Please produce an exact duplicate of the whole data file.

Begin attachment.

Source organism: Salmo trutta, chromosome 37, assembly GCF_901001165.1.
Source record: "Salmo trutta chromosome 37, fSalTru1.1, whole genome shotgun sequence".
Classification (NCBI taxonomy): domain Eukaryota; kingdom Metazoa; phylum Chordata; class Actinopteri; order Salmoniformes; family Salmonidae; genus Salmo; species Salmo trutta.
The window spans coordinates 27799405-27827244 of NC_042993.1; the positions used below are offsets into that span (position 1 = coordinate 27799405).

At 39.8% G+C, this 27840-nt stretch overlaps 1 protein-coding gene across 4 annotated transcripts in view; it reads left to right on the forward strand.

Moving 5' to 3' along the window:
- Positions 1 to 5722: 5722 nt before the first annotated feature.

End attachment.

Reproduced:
Source organism: Salmo trutta, chromosome 37, assembly GCF_901001165.1.
Source record: "Salmo trutta chromosome 37, fSalTru1.1, whole genome shotgun sequence".
Classification (NCBI taxonomy): domain Eukaryota; kingdom Metazoa; phylum Chordata; class Actinopteri; order Salmoniformes; family Salmonidae; genus Salmo; species Salmo trutta.
The window spans coordinates 27799405-27827244 of NC_042993.1; the positions used below are offsets into that span (position 1 = coordinate 27799405).

At 39.8% G+C, this 27840-nt stretch overlaps 1 protein-coding gene across 4 annotated transcripts in view; it reads left to right on the forward strand.

Moving 5' to 3' along the window:
- Positions 1 to 5722: 5722 nt before the first annotated feature.